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Land of Protein-Rich 'Miracle Grains' : Food Shortages Threatening Peru

May 07, 1989|TIM JOHNSON | United Press International

LIMA, Peru — Peru, home of 200 varieties of potatoes and Andean "miracle grains" that are some of the most protein-packed cereals known to man, may soon be up against widespread food shortages.

Bread lines outside bakeries are now a fixture in Lima. Rice, sugar and milk also are in short supply.

A sudden combination of drought, a sharp fall in agricultural production, greater reliance on food imports and a lack of money to buy them confront the government of President Alan Garcia.

Experts believe the shortages may be a more volatile test for Garcia and his weakened government than the intensifying 8-year-old war by the Maoist Shining Path insurgents.

"We're not talking about starvation," said one, "but we are talking about massive shortages."

Only 3.8% of Peru's land--the size of Texas and California combined, with 21 million people--is suitable for farming. But farmland is remarkably productive.

When Spanish conquistadors arrived in 1532 they found that Incan leaders relied on a vast array of frost-resistant crops to feed an empire of 9 million people. Incan farmers harvested some 60 crops, including corn and potatoes, of which there are now 200 varieties.

Today the Incas' Andean descendants farm at greater altitudes than anywhere else in the world. Some fields are 13,000 feet above sea level.

Scientists consider a number of the crops they plant "miracle grains" because, in addition to being rich in protein, they have other unique, tough qualities.

Kaniwa grows at temperatures below freezing. Kiwicha is 12.9% protein, more than fresh eggs. Quinoa , considered sacred by the Incas, is 12% protein. Tarwi contains as much oil and protein as soybean, and it repels insects. Farmers plant it around edges of their fields to keep out pests.

While peasants in the Andes still eat those grains and other foods, including dried llama-meat jerky, modern times have changed the diet of most Peruvians. They now favor rice over potatoes and wheat bread over native grains.

When Garcia came to office in 1985, he pledged to fight hunger in a nation where more than one-third of children under the age of 6 suffer chronic malnutrition.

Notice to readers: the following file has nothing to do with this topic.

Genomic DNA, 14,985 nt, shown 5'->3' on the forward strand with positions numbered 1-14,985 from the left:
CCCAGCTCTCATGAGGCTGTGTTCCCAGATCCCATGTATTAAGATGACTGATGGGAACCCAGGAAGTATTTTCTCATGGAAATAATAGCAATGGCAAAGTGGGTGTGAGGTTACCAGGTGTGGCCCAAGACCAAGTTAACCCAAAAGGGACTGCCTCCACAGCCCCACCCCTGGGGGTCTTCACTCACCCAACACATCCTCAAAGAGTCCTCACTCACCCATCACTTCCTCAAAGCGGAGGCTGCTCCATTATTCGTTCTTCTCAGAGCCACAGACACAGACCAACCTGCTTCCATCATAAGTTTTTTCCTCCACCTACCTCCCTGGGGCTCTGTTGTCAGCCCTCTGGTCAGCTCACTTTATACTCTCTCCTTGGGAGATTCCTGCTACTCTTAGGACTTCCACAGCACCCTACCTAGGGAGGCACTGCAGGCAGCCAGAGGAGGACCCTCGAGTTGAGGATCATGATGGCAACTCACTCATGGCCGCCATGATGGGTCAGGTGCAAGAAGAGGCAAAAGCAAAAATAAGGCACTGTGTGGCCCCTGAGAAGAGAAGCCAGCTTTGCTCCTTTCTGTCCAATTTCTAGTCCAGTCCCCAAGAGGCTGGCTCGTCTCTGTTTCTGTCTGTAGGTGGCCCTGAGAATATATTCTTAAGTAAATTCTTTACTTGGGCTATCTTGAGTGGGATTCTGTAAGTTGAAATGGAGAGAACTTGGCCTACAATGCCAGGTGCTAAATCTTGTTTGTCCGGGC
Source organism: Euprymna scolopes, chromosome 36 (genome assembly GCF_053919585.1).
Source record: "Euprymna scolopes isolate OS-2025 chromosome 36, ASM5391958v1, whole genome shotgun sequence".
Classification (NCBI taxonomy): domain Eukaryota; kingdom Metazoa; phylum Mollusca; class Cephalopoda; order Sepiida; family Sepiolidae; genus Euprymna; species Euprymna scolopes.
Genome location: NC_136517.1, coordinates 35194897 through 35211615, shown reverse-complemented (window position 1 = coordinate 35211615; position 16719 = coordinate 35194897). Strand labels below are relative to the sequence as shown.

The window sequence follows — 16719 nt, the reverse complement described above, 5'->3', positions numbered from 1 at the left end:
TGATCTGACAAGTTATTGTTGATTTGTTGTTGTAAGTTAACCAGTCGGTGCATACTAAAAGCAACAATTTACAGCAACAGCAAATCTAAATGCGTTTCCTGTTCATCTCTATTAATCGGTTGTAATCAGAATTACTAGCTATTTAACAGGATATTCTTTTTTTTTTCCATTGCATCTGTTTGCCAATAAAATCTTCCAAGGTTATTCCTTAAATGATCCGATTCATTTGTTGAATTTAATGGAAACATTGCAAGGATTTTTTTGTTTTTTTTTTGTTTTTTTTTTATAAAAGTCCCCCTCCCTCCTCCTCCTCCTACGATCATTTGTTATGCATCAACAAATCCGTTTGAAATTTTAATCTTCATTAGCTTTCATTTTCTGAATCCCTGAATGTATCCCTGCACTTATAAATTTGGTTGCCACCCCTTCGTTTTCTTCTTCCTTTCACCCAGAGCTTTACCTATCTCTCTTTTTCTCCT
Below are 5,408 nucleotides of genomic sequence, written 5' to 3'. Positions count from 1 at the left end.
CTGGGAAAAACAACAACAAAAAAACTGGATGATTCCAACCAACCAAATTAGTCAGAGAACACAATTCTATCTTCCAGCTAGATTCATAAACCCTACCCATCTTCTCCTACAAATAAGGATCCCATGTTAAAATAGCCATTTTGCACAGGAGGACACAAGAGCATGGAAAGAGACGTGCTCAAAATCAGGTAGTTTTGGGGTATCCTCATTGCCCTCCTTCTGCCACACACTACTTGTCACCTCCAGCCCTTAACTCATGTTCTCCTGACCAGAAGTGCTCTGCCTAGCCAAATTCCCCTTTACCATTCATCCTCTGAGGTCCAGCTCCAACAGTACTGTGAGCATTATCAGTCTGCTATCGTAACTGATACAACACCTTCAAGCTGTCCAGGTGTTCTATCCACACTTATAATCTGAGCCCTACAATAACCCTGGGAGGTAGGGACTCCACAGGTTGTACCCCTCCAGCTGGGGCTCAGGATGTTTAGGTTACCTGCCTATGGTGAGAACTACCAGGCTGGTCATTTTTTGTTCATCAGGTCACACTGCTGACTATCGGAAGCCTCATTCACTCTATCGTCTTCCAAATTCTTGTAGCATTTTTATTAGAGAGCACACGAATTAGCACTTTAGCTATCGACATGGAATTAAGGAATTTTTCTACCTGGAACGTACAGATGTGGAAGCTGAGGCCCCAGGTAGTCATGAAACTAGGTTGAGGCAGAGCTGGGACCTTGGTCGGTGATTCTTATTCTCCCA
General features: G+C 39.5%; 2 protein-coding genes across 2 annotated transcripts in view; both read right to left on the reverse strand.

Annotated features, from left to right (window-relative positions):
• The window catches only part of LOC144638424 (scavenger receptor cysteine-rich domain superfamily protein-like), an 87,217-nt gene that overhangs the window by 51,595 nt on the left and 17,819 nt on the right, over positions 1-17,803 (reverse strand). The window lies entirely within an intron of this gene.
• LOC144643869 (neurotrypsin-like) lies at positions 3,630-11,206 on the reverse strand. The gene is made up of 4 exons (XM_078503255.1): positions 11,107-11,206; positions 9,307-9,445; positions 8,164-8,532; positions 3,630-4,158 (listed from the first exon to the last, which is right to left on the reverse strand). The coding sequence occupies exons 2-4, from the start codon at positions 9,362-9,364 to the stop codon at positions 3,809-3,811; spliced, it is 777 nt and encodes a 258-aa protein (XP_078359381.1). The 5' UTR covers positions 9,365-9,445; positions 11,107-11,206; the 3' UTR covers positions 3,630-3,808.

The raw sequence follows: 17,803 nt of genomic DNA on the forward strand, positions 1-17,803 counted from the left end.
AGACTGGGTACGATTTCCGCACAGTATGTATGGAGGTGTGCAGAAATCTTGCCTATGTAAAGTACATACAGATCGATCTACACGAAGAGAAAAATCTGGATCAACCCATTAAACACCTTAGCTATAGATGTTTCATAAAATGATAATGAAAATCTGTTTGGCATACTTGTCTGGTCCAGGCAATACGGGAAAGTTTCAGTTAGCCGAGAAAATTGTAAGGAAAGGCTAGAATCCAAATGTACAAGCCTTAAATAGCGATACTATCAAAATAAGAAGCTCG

His government offered interest-free loans to farmers in depressed Andean areas, froze food prices and subsidized imports of milk, wheat and other basic foodstuffs.

During two subsequent boom years, the average Peruvian's food intake grew from 220 pounds to 304 pounds a year, said Remigio Morales Bermudez, who served as agriculture minister until October.

Food imports soared from $204 million in 1985 to an estimated $600 million in 1988.

The party ended abruptly in September. Runaway inflation dried up credit at the state agrarian bank. Farmers could not buy all the fertilizer and seed necessary for crops to be harvested in early 1989.

Drought caused by slight cooling of the Pacific Ocean surface near the Equator--the reverse of the unusual El Nino weather phenomenon--affects the high Andean plain, source of much of Peru's potatoes, and to a lesser extent the fertile eastern flanks of the Andes.

Experts say agricultural production has fallen 20%, a drop unprecedented in this century.

To keep pace with soaring inflation, Garcia has multiplied the price of bread sevenfold and raised other food prices even more since September. His popularity thus has tumbled into free fall.

The cash shortage was so severe by October that cargoes of soybean meal, wheat and sugar were kept anchored for up to 45 days in the port of Callao while the government hunted for hard currency to make payments.

In one case, authorities briefly could not come up with enough just to pay the shipping costs for donated food.

The government temporarily solved the crisis with its 50% devaluation of the currency, the inti, on Nov. 22. But experts say a worse cash shortage looms as Peru feels the effects of a 57-day strike in the mining sector that cost $300 million in lost earnings.

Making matters worse, inflation again has distorted the exchange rate. The official rate in late December was 500 intis to the dollar, but the legal parallel market gave 1,780 intis per dollar.

"One could say that severe hunger is a sure thing unless there is a rescue operation for Peru among international assistance groups and through food donations," said Manuel Lajo, an independent agricultural policy expert.

To make matters worse, captured documents of the Shining Path guerrillas show that they intend to cut food supplies to Lima and other cities as a final move to overthrow the government.

In recent months, rebels have moved into the fertile Mantaro Valley in the central Andes--a breadbasket region--and ordered farmers to plant only enough for their own consumption, military sources said.

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